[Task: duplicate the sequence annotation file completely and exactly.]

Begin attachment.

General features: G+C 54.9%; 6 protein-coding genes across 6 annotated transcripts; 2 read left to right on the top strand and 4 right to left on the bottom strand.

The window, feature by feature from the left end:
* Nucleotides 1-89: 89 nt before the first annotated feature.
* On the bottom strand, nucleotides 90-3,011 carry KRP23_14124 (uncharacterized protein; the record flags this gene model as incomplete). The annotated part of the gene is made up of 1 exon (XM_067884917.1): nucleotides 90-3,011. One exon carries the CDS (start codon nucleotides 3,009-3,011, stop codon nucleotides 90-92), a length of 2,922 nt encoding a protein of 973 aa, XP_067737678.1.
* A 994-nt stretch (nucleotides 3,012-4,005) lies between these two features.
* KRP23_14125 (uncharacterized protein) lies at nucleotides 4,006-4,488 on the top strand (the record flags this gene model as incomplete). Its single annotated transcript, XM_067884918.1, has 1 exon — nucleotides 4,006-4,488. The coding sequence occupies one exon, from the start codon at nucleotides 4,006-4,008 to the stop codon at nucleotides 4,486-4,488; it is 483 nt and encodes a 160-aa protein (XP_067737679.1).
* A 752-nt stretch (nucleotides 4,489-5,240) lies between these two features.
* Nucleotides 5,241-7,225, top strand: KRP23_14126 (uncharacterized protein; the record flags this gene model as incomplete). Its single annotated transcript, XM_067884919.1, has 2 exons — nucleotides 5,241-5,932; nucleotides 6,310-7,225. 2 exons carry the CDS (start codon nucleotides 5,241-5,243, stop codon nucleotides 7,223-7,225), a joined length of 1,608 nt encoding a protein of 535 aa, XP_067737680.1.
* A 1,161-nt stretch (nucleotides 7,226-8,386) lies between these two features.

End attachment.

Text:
General features: G+C 54.9%; 6 protein-coding genes across 6 annotated transcripts; 2 read left to right on the top strand and 4 right to left on the bottom strand.

The window, feature by feature from the left end:
* Nucleotides 1-89: 89 nt before the first annotated feature.
* On the bottom strand, nucleotides 90-3,011 carry KRP23_14124 (uncharacterized protein; the record flags this gene model as incomplete). The annotated part of the gene is made up of 1 exon (XM_067884917.1): nucleotides 90-3,011. One exon carries the CDS (start codon nucleotides 3,009-3,011, stop codon nucleotides 90-92), a length of 2,922 nt encoding a protein of 973 aa, XP_067737678.1.
* A 994-nt stretch (nucleotides 3,012-4,005) lies between these two features.
* KRP23_14125 (uncharacterized protein) lies at nucleotides 4,006-4,488 on the top strand (the record flags this gene model as incomplete). Its single annotated transcript, XM_067884918.1, has 1 exon — nucleotides 4,006-4,488. The coding sequence occupies one exon, from the start codon at nucleotides 4,006-4,008 to the stop codon at nucleotides 4,486-4,488; it is 483 nt and encodes a 160-aa protein (XP_067737679.1).
* A 752-nt stretch (nucleotides 4,489-5,240) lies between these two features.
* Nucleotides 5,241-7,225, top strand: KRP23_14126 (uncharacterized protein; the record flags this gene model as incomplete). Its single annotated transcript, XM_067884919.1, has 2 exons — nucleotides 5,241-5,932; nucleotides 6,310-7,225. 2 exons carry the CDS (start codon nucleotides 5,241-5,243, stop codon nucleotides 7,223-7,225), a joined length of 1,608 nt encoding a protein of 535 aa, XP_067737680.1.
* A 1,161-nt stretch (nucleotides 7,226-8,386) lies between these two features.